The hero Bellerophon fought this creature while riding the winged steed Pegasus. Although the Chimera had a thick hide, Bellerophon slew it with his spear. It is said that the fires belched by the Chimera remain burning today in Yanartas, Turkey.

16. The Amazons

The Amazons were a tribe of warrior women who isolated themselves from a male-dominated society. Highly independent, the Amazons rejected the presence of men in their society and trained their daughters to be skilled warriors and hunters from birth.

They also figured in several famous Greek myths such as the Illiad, the story of Bellerophon, and the Labors of Heracles. Some of the named Amazons in legends include Hippolyta, Penthesilea, Utrera, and Thalestra.

17. The Tragedy of Oedipus

One of the most tragic characters in the famous Greek myths, Oedipus was the son of King Laius of Thebes and Jocasta. Upon hearing of a prophecy that Oedipus would usurp him, Laius had the boy taken to a mountain where he would die. However, his servant gave the boy to be raised in Corinth under King Polybus.

In Delphi, a now-adult Oedipus would hear the prophecy that he would kill his father and marry his mother. Thinking that the prophecy referred to Polybus, Oedipus decided to avoid his fate by going to Thebes instead. On his way to Thebes, Oedipus accidentally ran over Laius with his chariot, which fulfilled half of the prophecy.

Upon solving the riddle of the Sphinx, Oedipus would become the King of Thebes and end up marrying Jocasta. This would fulfill the second half of the prophecy. 

When a plague fell upon Thebes, Oedipus learned that the death of Laius must be avenged. It was here that Oedipus learned that he was not the son of Polybus but Laius and Jocasta.

Jocasta would kill herself upon realizing the truth of her new husband while Oedipus would gouge his eyes out. In shame, Oedipus would be banished from Thebes.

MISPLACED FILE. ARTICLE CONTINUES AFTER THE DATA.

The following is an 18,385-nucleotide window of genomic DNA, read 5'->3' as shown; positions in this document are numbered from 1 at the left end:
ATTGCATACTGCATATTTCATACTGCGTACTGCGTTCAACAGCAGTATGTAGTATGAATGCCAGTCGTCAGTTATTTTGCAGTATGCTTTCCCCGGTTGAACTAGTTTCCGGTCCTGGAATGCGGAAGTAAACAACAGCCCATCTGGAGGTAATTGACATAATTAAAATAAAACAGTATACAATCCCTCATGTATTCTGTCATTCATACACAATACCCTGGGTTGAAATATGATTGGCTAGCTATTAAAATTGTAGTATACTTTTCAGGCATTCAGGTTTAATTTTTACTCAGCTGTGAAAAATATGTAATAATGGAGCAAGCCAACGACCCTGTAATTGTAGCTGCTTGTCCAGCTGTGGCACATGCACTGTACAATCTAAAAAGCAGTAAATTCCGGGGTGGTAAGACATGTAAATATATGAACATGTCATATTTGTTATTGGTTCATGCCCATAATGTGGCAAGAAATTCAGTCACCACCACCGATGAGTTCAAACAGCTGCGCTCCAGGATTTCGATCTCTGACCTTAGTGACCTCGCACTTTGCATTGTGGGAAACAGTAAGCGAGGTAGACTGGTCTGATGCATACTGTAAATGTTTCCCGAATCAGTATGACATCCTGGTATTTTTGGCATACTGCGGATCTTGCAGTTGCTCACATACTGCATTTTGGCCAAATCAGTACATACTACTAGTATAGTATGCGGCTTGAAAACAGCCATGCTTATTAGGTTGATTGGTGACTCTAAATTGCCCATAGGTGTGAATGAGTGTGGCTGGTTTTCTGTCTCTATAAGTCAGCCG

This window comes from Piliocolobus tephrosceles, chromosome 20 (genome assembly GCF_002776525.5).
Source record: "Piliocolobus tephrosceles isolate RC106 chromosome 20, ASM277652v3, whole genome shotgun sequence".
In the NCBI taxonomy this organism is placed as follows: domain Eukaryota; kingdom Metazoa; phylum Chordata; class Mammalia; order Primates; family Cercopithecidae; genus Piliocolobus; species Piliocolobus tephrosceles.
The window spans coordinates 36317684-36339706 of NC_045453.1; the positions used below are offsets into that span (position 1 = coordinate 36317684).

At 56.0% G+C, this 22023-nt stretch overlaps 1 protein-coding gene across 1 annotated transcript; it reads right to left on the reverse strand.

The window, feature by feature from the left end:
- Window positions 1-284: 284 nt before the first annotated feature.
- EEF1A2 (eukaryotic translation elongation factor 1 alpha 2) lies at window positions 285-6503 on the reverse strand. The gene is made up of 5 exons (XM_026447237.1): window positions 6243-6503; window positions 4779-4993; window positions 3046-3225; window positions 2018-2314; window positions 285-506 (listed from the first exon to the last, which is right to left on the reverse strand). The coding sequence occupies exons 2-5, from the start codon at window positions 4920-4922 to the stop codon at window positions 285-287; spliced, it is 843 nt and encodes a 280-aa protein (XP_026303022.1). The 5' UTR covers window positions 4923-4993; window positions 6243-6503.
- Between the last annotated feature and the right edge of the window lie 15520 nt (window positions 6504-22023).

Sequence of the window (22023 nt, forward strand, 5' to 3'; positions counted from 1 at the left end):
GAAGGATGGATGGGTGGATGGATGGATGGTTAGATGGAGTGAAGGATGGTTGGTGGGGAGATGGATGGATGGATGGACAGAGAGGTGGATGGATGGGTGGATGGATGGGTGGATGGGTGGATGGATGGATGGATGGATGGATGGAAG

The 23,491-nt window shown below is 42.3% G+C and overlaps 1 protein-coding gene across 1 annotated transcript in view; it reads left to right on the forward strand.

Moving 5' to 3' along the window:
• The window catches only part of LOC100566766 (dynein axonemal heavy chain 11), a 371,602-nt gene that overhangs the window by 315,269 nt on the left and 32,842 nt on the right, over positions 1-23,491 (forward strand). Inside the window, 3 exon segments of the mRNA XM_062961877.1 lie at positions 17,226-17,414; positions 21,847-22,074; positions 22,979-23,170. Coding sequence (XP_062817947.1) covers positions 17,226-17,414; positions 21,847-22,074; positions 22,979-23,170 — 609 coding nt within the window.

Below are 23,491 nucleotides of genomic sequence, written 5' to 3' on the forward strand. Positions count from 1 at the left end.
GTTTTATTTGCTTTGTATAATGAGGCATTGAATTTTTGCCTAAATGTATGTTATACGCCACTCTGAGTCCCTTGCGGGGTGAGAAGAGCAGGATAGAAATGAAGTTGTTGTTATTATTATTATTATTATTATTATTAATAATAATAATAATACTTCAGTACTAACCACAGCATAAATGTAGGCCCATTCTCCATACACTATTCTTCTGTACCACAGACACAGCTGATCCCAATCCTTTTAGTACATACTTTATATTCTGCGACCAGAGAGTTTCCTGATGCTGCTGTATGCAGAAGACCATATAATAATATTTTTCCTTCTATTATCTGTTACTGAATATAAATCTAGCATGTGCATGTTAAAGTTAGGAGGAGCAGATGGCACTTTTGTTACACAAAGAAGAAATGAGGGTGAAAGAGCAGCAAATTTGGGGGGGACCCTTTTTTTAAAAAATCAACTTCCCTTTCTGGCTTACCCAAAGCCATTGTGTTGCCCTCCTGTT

18. Apollo and Daphne

Apollo was smitten by Daphne, a nymph and daughter of a river god. However, Daphne was not interested and refused all of his advances.

This did not deter Apollo, who became more determined to win the love of Daphne. When Daphne could no longer bear Apollo’s persistence, she pleaded to the gods to free her from Apollo. Thus she was turned to a laurel tree.

Due to this incident, Apollo would forever wear a crown of laurels in remembrance of Daphne. The laurel crown would also become Apollo’s official symbol and an item of glory in the Olympics.

19. Achilles’ Heel

When the legendary Achilles was an infant, it was foretold that he would die at a young age. To prevent this prophecy from happening, his mother Thetis bathed him in the River Styx. It was said that the waters of the river could grant a mortal the power of Invulnerability.

When the waters touched Achilles, his body became invulnerable. However, his ankle never touched the river as he was held there by Thetis.

And indeed Achilles grew up to be an undefeated warrior and had a prominent role in many battles including the Trojan War. However, he died from a poisoned arrow shot by Paris to his heel. 

From this legend would be born the term “Achilles’ Heel”. This is used to describe any physical or character weak point of a person that would lead to their eventual downfall.

20. Midas’ Touch

One of the most famous Greek myths is a cautionary tale of greed and the tragedy it brings. Midas was the King of Phrygia and was known for his unhealthy obsession with gold. His desire for the metal was so great that he spent his entire day either counting gold coins or covering his body with gold.

One day, the god Dionysus visited Phrygia and met Midas. Pleased with the feast he was invited to, Dionysus swore to grant any wish that Midas had. True enough, Midas wished that everything he touches turn to gold.

The next day, Midas discovered that his touch indeed could turn anything into gold. However, the wish turned into a curse when everything he did touch turned into gold. That included food, plants, and his daughter.

Praying to the gods, Midas was ordered to wash his hands at the river of Pactolus, which he followed. When the water touched his hands, gold flowed out of Midas and the curse was lifted.